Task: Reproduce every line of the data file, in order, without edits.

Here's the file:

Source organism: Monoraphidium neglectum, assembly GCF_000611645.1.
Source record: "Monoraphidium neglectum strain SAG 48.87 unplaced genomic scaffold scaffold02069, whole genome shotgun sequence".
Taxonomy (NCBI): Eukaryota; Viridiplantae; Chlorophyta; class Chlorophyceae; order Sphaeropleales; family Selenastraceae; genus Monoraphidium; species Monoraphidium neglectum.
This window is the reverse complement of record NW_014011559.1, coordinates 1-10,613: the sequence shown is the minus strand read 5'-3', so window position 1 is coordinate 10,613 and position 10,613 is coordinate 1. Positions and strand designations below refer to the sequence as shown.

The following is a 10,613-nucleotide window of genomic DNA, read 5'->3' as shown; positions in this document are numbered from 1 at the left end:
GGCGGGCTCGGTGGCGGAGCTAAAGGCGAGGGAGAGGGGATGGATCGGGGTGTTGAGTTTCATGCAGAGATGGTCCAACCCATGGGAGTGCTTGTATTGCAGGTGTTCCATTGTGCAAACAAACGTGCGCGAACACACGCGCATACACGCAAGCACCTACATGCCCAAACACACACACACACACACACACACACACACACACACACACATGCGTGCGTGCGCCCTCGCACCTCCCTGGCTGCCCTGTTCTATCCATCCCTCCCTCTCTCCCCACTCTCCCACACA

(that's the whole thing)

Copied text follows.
Source organism: Monoraphidium neglectum, assembly GCF_000611645.1.
Source record: "Monoraphidium neglectum strain SAG 48.87 unplaced genomic scaffold scaffold02069, whole genome shotgun sequence".
Taxonomy (NCBI): Eukaryota; Viridiplantae; Chlorophyta; class Chlorophyceae; order Sphaeropleales; family Selenastraceae; genus Monoraphidium; species Monoraphidium neglectum.
This window is the reverse complement of record NW_014011559.1, coordinates 1-10,613: the sequence shown is the minus strand read 5'-3', so window position 1 is coordinate 10,613 and position 10,613 is coordinate 1. Positions and strand designations below refer to the sequence as shown.

The following is a 10,613-nucleotide window of genomic DNA, read 5'->3' as shown; positions in this document are numbered from 1 at the left end:
GGCGGGCTCGGTGGCGGAGCTAAAGGCGAGGGAGAGGGGATGGATCGGGGTGTTGAGTTTCATGCAGAGATGGTCCAACCCATGGGAGTGCTTGTATTGCAGGTGTTCCATTGTGCAAACAAACGTGCGCGAACACACGCGCATACACGCAAGCACCTACATGCCCAAACACACACACACACACACACACACACACACACACACACACATGCGTGCGTGCGCCCTCGCACCTCCCTGGCTGCCCTGTTCTATCCATCCCTCCCTCTCTCCCCACTCTCCCACACA